If you only plan to use the room to play or record music, your best bet is to eliminate the window entirely. You can cover the window with a sheet of mass-loaded vinyl, which is an incredibly dense and effective soundproofing product.
If you want to keep the window, you can use a window insert to add density and improve its soundproofing ability. I recommend using the Fantastic Frame Soundproof Window Insert. This product is super easy to install and allows you to take out the insert and use the window when needed.
Once you have successfully soundproofed your recording studio, add some acoustic panels to make the room sound better. There are tons of acoustical panel options available, from super affordable DIY products to custom-made panels that can blend into any setting.
Check out Second Skin Audio’s acoustic panel options to see which type works best for your situation.
Whatever you choose, the basic rule for the most effective acoustics setup is to install the panels on around 40% of your wall. So, if you have 400 square feet of wall space in your practice room and each panel is 8 square feet, you’ll need 20 panels evenly spaced around your room for the best results.
Building a soundproof recording studio in your home is no easy task. But once you have completed it, you can reap the benefits of having a high-quality recording studio in your own home! With so many musicians self-producing their albums nowadays, you never know what could be next for you!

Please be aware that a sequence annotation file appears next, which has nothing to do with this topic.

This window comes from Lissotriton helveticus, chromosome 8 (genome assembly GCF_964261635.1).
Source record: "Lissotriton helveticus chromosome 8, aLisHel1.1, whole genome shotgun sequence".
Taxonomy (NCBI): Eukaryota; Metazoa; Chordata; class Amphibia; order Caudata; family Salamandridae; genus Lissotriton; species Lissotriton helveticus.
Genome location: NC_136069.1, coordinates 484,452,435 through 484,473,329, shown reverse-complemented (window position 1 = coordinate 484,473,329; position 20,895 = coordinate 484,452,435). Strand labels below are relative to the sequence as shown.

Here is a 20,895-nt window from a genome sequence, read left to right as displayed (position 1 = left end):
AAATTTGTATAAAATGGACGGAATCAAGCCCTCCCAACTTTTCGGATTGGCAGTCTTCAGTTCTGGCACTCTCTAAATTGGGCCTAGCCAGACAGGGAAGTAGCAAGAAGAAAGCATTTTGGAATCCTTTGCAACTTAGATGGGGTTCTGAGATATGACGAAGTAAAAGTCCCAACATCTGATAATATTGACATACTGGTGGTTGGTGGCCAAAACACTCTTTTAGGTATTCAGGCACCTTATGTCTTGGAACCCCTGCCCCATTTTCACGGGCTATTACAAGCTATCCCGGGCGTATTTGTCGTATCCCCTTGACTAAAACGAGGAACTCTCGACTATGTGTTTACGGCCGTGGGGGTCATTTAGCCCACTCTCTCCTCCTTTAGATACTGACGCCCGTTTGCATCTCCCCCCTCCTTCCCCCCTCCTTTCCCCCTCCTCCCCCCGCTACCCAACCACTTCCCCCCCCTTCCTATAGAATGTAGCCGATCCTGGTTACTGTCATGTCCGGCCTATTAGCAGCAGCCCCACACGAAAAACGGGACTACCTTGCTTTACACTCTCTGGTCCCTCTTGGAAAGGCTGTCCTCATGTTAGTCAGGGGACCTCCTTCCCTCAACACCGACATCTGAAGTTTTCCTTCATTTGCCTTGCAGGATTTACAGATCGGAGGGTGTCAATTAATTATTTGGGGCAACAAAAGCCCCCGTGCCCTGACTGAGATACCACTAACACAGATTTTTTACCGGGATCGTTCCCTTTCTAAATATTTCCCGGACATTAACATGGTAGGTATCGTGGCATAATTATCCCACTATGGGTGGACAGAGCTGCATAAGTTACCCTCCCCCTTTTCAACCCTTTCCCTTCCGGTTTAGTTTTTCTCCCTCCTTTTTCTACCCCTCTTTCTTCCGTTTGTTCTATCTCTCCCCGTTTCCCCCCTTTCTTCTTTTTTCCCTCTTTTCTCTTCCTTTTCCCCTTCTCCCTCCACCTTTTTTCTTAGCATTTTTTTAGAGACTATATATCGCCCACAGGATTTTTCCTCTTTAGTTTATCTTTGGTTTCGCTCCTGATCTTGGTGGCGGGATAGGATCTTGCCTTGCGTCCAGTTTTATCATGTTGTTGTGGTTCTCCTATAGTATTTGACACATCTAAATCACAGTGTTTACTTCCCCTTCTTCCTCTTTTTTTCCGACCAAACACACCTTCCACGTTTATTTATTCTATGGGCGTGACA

How loud is a drumset?
Drumsets are very loud. Each individual part of the set varies in decibels from some being only around 90 decibels to larger crash cymbals being as loud as 130 decibels!
How loud is a guitar amp?
How loud a guitar amp depends on the type of amp, how many watts it is, and how loud you turn it up. A fully distorted tube amp can generally be as loud as 120 decibels, but they can obviously be turned down to a much lower volume.
How loud is a bass amp?
Bass amps are typically around 200W to 400W. These amps range in decibels depending on the power, type of amp, and how close you are to the amp, but a powerful bass amp can be as loud as 100 decibels.